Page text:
A process that turns disposable coffee cups into fertiliser, an app for buying and selling from charity shops and an online hub for ‘clean beauty’ brands were among winners in Edinburgh Innovations’ annual enterprise awards.
Products and services pioneered by staff, students and recent graduates were celebrated at the 2018 Inspire Launch Grow awards, hosted by Edinburgh Innovations at the Playfair Library in Old College.
Twenty-two finalists presented their businesses to a panel of judges earlier in the month. Winners in five categories were announced at the awards event on Wednesday, 13 June, with prizes of up to £5,000 presented.
Finalists ranged from businesses at the early stages of developing their product to more established companies with growing customer bases.
“I congratulate all the finalists and winners, and we look forward to continuing to support them on their journeys as entrepreneurs.”
– Dr George Baxter, CEO, Edinburgh Innovations.
Winner of the Emerging Innovation Award for staff was University spin-out company Carbogenics, founded by Dr Jan Mumme of the School of Geosciences.
Dr Mumme said: “Winning was unexpected, especially against such strong competitors. We have felt so supported by the University and our business advisers.”
Carbogenics has developed a novel process to turn disposable coffee cups and other non-recyclable paper-based waste into a material called CreChar. It can be used as a soil enhancer and in other applications including boosting the productivity of biogas generators and in waste water treatment. The process of making CreChar is carbon-negative, capturing carbon dioxide from the atmosphere.
Taking the Emerging Innovation Award for students was Crover, founded by Lorenzo Conti, a PhD student in the School of Engineering. He has developed a remote probing device, the first that is able to move within silos of stored grain.
Crover gives real time measurements of factors such as moisture and temperature, enabling early detection of potential spoilage and reducing waste and financial losses.
Recent MBA graduate Raquel Wing’s company The Clean Hub won the Enterprise Award. It is the world’s first and only resource hub and support network for founders of clean beauty companies – those that use no known toxins. It already has around 180 brands signed up.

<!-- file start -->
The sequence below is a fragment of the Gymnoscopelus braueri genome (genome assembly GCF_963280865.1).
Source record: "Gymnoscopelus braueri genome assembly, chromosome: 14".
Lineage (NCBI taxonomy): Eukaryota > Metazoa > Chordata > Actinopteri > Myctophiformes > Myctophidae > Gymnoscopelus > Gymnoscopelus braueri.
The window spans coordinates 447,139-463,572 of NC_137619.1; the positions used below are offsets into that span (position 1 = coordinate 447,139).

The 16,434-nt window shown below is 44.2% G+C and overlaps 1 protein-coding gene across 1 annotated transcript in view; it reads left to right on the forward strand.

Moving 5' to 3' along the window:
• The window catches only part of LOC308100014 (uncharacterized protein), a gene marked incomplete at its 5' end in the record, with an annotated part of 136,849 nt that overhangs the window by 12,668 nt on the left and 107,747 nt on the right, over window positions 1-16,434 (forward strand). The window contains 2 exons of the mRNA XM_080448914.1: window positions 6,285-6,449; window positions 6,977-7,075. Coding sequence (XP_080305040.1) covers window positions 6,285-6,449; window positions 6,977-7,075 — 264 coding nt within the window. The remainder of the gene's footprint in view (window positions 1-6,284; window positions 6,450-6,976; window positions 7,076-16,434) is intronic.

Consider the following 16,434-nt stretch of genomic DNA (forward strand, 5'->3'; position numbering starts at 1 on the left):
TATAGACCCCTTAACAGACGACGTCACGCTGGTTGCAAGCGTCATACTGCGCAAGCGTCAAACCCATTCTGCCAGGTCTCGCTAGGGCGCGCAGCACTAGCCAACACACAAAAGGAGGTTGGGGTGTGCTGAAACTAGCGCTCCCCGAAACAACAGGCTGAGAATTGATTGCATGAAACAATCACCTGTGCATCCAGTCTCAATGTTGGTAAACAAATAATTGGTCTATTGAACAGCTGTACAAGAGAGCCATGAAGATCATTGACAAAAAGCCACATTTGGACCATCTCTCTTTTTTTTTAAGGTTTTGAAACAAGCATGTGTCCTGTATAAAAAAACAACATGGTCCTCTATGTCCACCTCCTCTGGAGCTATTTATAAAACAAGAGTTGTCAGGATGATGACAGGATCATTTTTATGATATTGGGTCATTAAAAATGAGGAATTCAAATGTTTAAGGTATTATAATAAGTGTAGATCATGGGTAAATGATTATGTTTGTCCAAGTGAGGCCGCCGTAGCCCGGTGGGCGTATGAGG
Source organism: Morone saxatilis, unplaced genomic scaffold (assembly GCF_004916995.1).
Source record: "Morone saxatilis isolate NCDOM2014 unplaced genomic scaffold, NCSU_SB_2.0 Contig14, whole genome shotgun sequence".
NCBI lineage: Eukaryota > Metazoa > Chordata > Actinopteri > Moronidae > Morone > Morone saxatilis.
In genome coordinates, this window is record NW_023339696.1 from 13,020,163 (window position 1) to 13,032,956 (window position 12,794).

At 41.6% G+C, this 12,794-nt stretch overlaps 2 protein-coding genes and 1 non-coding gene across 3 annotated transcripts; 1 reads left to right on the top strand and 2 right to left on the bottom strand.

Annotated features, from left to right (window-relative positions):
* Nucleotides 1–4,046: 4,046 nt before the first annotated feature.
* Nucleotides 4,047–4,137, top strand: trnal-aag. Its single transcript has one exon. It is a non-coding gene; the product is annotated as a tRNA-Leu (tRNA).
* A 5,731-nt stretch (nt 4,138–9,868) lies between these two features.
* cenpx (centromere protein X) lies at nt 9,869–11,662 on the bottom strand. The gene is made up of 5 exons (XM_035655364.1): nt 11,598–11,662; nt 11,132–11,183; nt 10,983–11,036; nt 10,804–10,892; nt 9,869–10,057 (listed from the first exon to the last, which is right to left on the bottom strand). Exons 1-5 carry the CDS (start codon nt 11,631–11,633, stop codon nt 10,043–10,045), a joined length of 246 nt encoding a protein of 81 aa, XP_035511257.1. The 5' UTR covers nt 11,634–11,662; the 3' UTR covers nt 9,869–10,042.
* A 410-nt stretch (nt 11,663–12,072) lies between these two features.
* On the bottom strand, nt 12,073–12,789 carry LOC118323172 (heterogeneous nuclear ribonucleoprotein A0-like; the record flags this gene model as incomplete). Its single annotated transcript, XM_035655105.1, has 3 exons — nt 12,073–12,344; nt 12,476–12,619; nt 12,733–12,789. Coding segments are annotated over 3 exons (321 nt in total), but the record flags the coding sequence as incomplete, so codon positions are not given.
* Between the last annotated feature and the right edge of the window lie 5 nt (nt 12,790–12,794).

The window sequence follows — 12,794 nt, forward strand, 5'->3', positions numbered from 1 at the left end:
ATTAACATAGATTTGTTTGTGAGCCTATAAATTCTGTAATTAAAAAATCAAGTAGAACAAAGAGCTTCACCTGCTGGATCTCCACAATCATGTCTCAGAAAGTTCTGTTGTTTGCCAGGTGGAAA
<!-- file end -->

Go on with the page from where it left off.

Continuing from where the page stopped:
The Social and Environmental Award was won by One Cherry, which was founded by Anton Puzorjov, a PhD student in the School of Biological Sciences.
One Cherry is an online marketplace for second-hand retailers, such as charity shops. Shops can upload images of their stock in less than 20 seconds per item, expanding their reach to customers, and customers can shop for second-hand items from anywhere and on any device.
The Innovation Cup went to uFraction8, founded by engineering alumnus Dr Brian Miller. He and his team have developed a pioneering hydrodynamic technique for cell separation and de-watering. His innovation uses less energy and produces higher yields than conventional methods.
In addition to the five competition winners, a special Entrepreneurial Achiever Award was presented to Enactus Edinburgh, a group of 83 students who recently won a national competition for social entrepreneurs and will represent the UK at the Enactus World Cup in California in October.
Among the judges were senior figures from Scotland’s angel investor scene. Also present were successful entrepreneurs who have previously been supported by Edinburgh Innovations and its service for student entrepreneurs, LAUNCH.ed.
Among them were Sam Howarth and Jack Ryder, founders of Bump, the online marketplace for streetwear, which recently attracted substantial investment after completing the prestigious Y Combinator accelerator programme in California. Bump was a joint winner of the Inspire Launch Grow Enterprise Award in 2017.
Speakers included David Hunter, creator of Shotscope, the golf performance tracking system. Mr Hunter has received support from Edinburgh Innovations and LAUNCH.ed, having studied at Moray House School of Education in 2012-13.